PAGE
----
Reconciling Mary and Martha: Finding Balance in a World of Busyness
"Now as they went on their way, he entered a certain village, where a woman named Martha welcomed him into her home. She had a sister named Mary, who sat at the Lord's feet and listened to what he was...
"Now as they went on their way, he entered a certain village, where a woman named Martha welcomed him into her home. She had a sister named Mary, who sat at the Lord's feet and listened to what he was saying. But Martha was distracted by her many tasks; so she came to him and asked, "Lord, do you not care that my sister has left me to do all the work by myself? Tell her then to help me." But the Lord answered her, "Martha, Martha, you are worried and distracted by many things; there is need of only one thing. Mary has chosen the better part, which will not be taken away from her" (Luke 10:38-42).
The New Testament story of Mary and Martha is one that particularly resonates with me. I am continually drawn back to its words and their meaning in my life. Although this story is over 2,000 years old, the story is clearly applicable and relevant to our modern world and reflects the inner struggle that many of us face to find balance between “being” and “doing”.
Over the years, many self help books have been written and much emphasis has been placed on maintaining a balanced life. We tend to think that our busyness is something new – the result of a continually changing society in which we want more, need more, and do more. The story of Mary and Martha tells us that busyness is not a new phenomenon – it has been around for many years, along with the stress and frustration that often accompanies it. The good news is that we hear what is most important from Jesus himself. Jesus’ response to Martha provides us with the guidance and direction that we need to help us define our priorities.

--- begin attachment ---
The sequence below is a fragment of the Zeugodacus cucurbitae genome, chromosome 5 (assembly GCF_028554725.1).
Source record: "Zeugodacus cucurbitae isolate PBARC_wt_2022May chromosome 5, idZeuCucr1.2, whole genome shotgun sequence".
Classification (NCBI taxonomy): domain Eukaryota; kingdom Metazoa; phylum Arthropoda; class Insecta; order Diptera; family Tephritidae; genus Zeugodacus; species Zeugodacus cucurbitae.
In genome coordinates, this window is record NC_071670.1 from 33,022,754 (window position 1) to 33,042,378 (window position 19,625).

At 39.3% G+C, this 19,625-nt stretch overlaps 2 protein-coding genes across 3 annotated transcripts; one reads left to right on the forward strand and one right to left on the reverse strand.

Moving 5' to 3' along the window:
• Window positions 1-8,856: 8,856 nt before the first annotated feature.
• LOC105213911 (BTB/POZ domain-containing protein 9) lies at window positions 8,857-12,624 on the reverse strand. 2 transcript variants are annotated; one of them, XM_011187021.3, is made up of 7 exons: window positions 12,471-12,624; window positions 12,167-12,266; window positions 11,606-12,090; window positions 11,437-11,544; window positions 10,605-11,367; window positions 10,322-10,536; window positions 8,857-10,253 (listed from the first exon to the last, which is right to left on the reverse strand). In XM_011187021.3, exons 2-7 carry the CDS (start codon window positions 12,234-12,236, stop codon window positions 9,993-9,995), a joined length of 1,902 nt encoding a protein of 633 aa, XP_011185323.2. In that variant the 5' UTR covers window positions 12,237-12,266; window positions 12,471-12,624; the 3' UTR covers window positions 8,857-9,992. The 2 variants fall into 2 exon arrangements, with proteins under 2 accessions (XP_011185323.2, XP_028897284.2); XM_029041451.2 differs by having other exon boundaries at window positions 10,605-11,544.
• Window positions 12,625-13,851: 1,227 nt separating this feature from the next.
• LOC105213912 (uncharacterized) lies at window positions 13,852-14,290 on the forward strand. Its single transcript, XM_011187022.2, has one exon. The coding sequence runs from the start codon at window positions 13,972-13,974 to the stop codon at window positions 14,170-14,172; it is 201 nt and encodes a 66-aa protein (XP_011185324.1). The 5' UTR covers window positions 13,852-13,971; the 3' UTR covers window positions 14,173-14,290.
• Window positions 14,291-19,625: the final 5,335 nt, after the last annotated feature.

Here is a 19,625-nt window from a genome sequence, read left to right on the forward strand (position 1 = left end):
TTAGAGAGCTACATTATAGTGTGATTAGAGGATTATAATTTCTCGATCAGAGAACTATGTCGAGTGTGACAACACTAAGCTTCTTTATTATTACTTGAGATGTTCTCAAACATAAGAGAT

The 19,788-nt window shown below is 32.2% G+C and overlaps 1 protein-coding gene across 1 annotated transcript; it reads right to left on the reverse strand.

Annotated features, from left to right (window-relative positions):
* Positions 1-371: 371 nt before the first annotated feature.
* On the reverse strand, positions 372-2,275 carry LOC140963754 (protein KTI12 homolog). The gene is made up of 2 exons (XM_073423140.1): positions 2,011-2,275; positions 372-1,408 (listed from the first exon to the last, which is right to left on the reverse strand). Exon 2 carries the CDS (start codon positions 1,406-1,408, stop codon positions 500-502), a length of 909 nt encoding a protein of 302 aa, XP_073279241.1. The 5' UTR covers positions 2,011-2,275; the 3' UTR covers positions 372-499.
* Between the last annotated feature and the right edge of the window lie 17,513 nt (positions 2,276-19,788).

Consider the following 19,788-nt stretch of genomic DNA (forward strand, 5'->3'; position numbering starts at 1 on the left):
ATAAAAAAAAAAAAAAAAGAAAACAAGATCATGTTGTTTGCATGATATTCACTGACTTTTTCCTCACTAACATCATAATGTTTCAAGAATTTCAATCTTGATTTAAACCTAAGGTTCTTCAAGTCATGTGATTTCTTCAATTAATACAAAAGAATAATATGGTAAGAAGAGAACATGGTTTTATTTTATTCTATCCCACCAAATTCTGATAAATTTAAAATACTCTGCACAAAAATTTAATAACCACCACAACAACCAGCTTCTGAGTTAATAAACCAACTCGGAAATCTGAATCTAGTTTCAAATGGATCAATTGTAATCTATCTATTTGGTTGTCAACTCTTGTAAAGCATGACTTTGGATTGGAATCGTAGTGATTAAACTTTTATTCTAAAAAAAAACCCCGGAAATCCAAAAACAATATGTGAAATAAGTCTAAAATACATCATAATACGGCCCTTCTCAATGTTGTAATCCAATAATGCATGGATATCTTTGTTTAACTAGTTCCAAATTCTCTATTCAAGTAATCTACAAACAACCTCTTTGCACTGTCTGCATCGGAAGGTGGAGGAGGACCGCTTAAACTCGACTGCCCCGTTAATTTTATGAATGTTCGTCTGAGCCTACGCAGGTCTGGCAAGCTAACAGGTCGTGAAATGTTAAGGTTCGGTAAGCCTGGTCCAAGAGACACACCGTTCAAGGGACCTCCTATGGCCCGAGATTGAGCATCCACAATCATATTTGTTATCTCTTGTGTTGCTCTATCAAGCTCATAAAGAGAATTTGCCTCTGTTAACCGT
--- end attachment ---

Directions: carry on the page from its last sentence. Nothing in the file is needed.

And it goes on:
Is this your story?
As Jesus and his followers entered Mary’s house, she graciously welcomed them and set about preparing a meal for them, as was customary. With all of the details involved with serving an extravagant meal to such a large crowd, Martha did not have time to listen to Jesus. It was her job to make sure the house was clean, the meal was prepared and served, and the needs of her guests were met. She was the ultimate “doer”, a productive, hard-working woman paying great attention to detail, organization, and the task at hand.
Mary, on the other hand, sat at the feet of Jesus to listen to his teaching. She was anxious to hear and learn what he spoke about. Mary was very centered in her spiritual life, in her “being”, and realized the significance and importance of this opportunity.
Because women in this time traditionally were expected to prepare the meals and take care of the house, Martha was very upset that Mary chose to sit at the feet of Jesus rather than help with the meal preparation. In fact, Martha was so upset about it that she addressed it with Jesus instead of speaking directly with Mary about it. And what did Jesus have to say about it? He said “Martha, Martha, you are distracted and worried by many things: there is need for only one thing. Mary has chosen the better part, which will not be taken away from her.”